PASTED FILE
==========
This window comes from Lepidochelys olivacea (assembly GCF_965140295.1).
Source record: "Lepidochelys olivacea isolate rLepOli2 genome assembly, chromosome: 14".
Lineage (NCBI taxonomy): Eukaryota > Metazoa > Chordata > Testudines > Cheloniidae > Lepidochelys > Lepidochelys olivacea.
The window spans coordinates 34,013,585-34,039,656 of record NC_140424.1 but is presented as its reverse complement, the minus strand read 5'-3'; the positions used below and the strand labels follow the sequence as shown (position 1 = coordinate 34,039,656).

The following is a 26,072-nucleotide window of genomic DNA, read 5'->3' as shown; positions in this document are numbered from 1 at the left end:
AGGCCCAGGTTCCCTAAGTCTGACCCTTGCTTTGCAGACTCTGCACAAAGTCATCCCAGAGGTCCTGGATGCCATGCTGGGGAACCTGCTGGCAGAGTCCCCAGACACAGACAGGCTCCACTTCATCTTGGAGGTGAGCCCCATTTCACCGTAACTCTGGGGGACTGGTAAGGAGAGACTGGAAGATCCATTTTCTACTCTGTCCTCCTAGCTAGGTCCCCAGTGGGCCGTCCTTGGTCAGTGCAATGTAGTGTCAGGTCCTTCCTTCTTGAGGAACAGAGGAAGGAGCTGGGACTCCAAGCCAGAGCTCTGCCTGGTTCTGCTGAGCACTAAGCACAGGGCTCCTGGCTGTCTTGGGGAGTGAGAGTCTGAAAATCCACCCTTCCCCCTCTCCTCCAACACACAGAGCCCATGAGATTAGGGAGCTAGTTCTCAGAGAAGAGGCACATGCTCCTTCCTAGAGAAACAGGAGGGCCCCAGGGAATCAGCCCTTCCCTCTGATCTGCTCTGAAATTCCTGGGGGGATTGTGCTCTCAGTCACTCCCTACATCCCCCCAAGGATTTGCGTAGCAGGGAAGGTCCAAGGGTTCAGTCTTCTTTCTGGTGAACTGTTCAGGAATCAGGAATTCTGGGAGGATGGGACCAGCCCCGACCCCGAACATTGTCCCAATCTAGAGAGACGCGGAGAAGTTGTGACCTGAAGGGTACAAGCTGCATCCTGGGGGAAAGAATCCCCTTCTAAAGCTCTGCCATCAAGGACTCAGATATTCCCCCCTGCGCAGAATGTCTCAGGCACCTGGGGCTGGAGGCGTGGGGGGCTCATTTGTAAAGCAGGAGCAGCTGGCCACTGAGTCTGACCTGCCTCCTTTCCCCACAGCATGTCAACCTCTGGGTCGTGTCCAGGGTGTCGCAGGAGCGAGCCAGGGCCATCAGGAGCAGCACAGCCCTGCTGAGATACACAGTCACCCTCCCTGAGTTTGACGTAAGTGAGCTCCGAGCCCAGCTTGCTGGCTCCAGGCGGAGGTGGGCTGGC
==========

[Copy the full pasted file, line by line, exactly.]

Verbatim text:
This window comes from Lepidochelys olivacea (assembly GCF_965140295.1).
Source record: "Lepidochelys olivacea isolate rLepOli2 genome assembly, chromosome: 14".
Lineage (NCBI taxonomy): Eukaryota > Metazoa > Chordata > Testudines > Cheloniidae > Lepidochelys > Lepidochelys olivacea.
The window spans coordinates 34,013,585-34,039,656 of record NC_140424.1 but is presented as its reverse complement, the minus strand read 5'-3'; the positions used below and the strand labels follow the sequence as shown (position 1 = coordinate 34,039,656).

The following is a 26,072-nucleotide window of genomic DNA, read 5'->3' as shown; positions in this document are numbered from 1 at the left end:
AGGCCCAGGTTCCCTAAGTCTGACCCTTGCTTTGCAGACTCTGCACAAAGTCATCCCAGAGGTCCTGGATGCCATGCTGGGGAACCTGCTGGCAGAGTCCCCAGACACAGACAGGCTCCACTTCATCTTGGAGGTGAGCCCCATTTCACCGTAACTCTGGGGGACTGGTAAGGAGAGACTGGAAGATCCATTTTCTACTCTGTCCTCCTAGCTAGGTCCCCAGTGGGCCGTCCTTGGTCAGTGCAATGTAGTGTCAGGTCCTTCCTTCTTGAGGAACAGAGGAAGGAGCTGGGACTCCAAGCCAGAGCTCTGCCTGGTTCTGCTGAGCACTAAGCACAGGGCTCCTGGCTGTCTTGGGGAGTGAGAGTCTGAAAATCCACCCTTCCCCCTCTCCTCCAACACACAGAGCCCATGAGATTAGGGAGCTAGTTCTCAGAGAAGAGGCACATGCTCCTTCCTAGAGAAACAGGAGGGCCCCAGGGAATCAGCCCTTCCCTCTGATCTGCTCTGAAATTCCTGGGGGGATTGTGCTCTCAGTCACTCCCTACATCCCCCCAAGGATTTGCGTAGCAGGGAAGGTCCAAGGGTTCAGTCTTCTTTCTGGTGAACTGTTCAGGAATCAGGAATTCTGGGAGGATGGGACCAGCCCCGACCCCGAACATTGTCCCAATCTAGAGAGACGCGGAGAAGTTGTGACCTGAAGGGTACAAGCTGCATCCTGGGGGAAAGAATCCCCTTCTAAAGCTCTGCCATCAAGGACTCAGATATTCCCCCCTGCGCAGAATGTCTCAGGCACCTGGGGCTGGAGGCGTGGGGGGCTCATTTGTAAAGCAGGAGCAGCTGGCCACTGAGTCTGACCTGCCTCCTTTCCCCACAGCATGTCAACCTCTGGGTCGTGTCCAGGGTGTCGCAGGAGCGAGCCAGGGCCATCAGGAGCAGCACAGCCCTGCTGAGATACACAGTCACCCTCCCTGAGTTTGACGTAAGTGAGCTCCGAGCCCAGCTTGCTGGCTCCAGGCGGAGGTGGGCTGGC